Law School Launches Low Income Tax Clinic; New Clinic Among 18 Professional Practice Opportunities
Washington University School of Law has added a Low Income Tax Clinic to its 17 other experiential learning opportunities offered through the school’s award-winning Clinical Education Program. The new clinic will allow students to work with clinic faculty and staff on tax-related legal issues for low income clients. It is funded in part by a grant from the Internal Revenue Service (IRS).
“The law school has always placed a high value on both professional development and service to the community,” says Daniel Keating, dean and the Tyrrell Williams Professor of Law. “The timing of the new clinic could not be better, as funding of government agencies that provide legal services to low income people has shrunk in recent years. We are excited about this opportunity not only to help our students develop legal and advocacy skills, but also to provide valuable tax assistance to those who otherwise could not afford it.”
Students will assist taxpayers in disputes with the IRS, including possible appearances before the United States Tax Court. As they work through cases, clinic students will fine-tune their skills in legal analysis and reasoning, factual investigation, client interviewing and counseling, oral and written communication, negotiation and litigation, and ethical dilemma resolution.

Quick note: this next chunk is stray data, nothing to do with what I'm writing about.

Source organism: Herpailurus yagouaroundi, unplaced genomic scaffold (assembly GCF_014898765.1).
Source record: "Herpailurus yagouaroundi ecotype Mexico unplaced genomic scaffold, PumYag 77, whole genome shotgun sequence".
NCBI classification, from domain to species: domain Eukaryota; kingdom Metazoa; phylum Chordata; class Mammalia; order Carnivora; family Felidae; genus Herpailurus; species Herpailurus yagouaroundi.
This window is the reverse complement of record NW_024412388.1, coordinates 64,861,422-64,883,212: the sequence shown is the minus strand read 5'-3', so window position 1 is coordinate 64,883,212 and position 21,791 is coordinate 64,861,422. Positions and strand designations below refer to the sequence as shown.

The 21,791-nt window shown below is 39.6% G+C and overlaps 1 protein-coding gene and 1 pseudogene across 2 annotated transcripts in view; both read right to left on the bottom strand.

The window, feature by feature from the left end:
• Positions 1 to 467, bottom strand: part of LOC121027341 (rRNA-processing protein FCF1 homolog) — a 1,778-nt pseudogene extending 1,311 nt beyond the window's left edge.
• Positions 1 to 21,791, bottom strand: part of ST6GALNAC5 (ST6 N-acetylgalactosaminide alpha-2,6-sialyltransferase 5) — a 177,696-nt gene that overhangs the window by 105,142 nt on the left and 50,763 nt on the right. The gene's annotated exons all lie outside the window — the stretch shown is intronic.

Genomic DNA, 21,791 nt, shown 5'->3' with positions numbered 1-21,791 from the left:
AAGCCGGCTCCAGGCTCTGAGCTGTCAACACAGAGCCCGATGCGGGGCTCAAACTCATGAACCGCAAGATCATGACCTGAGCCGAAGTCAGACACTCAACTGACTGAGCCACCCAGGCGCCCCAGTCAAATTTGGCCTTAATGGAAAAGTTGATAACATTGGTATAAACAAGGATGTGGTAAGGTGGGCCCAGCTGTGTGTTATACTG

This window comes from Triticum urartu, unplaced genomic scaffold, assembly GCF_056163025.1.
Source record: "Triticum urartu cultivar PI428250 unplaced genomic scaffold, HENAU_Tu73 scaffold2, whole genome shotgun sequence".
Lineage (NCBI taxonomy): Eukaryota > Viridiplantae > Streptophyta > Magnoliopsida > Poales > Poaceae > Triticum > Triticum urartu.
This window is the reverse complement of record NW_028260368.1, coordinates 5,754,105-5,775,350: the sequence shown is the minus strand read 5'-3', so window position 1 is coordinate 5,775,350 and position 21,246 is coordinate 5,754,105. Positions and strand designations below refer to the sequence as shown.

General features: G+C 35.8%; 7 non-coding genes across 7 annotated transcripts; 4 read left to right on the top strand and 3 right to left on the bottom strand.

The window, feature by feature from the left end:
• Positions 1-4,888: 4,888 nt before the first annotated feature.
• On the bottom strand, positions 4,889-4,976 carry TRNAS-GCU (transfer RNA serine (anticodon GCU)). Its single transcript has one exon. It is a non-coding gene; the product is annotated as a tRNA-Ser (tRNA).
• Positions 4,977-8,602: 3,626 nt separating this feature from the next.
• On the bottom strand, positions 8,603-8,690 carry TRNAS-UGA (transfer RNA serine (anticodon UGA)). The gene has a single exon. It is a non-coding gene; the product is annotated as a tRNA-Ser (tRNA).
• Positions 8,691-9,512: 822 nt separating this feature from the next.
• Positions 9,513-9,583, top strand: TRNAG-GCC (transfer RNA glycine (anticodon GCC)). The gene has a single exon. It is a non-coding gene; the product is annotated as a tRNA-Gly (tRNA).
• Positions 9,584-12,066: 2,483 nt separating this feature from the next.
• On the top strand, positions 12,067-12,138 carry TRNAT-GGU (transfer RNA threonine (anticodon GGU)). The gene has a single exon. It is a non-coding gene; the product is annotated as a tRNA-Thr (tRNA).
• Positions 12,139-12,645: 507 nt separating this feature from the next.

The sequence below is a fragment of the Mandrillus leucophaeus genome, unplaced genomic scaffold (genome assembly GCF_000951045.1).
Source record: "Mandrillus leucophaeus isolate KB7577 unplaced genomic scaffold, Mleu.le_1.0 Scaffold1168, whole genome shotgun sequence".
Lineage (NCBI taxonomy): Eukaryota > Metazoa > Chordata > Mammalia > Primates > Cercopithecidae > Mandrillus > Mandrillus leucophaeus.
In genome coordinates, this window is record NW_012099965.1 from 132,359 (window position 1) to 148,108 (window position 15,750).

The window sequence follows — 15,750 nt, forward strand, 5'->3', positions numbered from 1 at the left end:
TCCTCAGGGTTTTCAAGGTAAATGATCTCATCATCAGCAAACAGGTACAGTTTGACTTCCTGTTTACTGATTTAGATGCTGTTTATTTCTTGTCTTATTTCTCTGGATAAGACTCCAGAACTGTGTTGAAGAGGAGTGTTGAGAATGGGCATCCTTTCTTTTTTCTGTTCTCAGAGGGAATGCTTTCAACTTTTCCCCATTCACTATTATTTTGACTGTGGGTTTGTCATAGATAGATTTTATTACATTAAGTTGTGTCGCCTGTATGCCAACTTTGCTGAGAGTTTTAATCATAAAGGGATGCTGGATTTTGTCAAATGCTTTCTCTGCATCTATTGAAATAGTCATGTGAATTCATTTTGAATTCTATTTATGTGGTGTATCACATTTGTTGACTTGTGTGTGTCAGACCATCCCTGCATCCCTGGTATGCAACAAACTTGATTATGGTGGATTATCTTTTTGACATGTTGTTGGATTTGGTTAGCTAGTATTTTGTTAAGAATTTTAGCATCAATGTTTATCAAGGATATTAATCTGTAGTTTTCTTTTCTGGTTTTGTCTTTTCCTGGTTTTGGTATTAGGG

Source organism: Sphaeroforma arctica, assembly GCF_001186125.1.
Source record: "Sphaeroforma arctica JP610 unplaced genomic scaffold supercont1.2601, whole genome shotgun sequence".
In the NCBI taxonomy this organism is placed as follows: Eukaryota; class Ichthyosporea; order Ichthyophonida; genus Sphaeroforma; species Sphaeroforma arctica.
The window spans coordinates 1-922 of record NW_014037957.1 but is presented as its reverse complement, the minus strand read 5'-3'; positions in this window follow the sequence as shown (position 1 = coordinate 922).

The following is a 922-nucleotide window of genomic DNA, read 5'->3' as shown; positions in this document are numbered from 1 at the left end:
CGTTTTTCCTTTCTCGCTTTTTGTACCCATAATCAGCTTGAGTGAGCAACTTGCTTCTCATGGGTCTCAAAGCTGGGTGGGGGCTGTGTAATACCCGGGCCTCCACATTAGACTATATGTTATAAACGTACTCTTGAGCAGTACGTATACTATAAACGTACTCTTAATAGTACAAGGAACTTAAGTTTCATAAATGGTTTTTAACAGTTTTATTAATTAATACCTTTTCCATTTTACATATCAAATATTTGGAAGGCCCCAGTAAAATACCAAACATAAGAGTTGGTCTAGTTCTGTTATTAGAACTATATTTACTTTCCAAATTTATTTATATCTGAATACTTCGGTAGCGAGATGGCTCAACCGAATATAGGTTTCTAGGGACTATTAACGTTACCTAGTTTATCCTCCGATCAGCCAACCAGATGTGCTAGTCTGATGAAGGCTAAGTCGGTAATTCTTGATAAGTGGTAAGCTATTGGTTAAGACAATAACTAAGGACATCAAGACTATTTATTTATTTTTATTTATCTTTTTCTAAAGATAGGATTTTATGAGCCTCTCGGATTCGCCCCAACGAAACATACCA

Two adjunct faculty members, Steven LaBounty and Sarah Narkiewicz, JD ’97, have been named co-directors for the new clinic. LaBounty has more than 30 years of experience with the IRS in the Office of Chief Counsel, from which he recently retired, and eight years of experience as an adjunct professor in the law school’s Graduate Program in Taxation. Prior to law school, Narkiewicz worked as a tax consultant with PricewaterhouseCoopers. She was then a tax attorney at Husch Blackwell LLP and The Stolar Partnership. She has been a lecturer in law and an advisor in the law school’s Graduate Program in Taxation since 2004.
Bob Kuehn, associate dean for clinical education, professor of law, and co-director of the Interdisciplinary Environmental Clinic, explains, “We look forward to partnering with the IRS to provide our students with yet another experiential learning opportunity that builds upon our proven tax, business, and regulatory curriculum. The new clinic meets a growing demand for our students to receive professional transactional experience while meeting a vital community need.”
With the Low Income Tax Clinic, the law school now has 18 law clinics and externships in areas ranging from environmental law to juvenile justice to entrepreneurship and intellectual property. The Clinical Education Program gives students opportunities to learn professional skills and values by working directly with clients, attorneys, judges, and legislators. The law school guarantees every interested JD student at least one law clinic or externship experience during his or her second or third year of law school.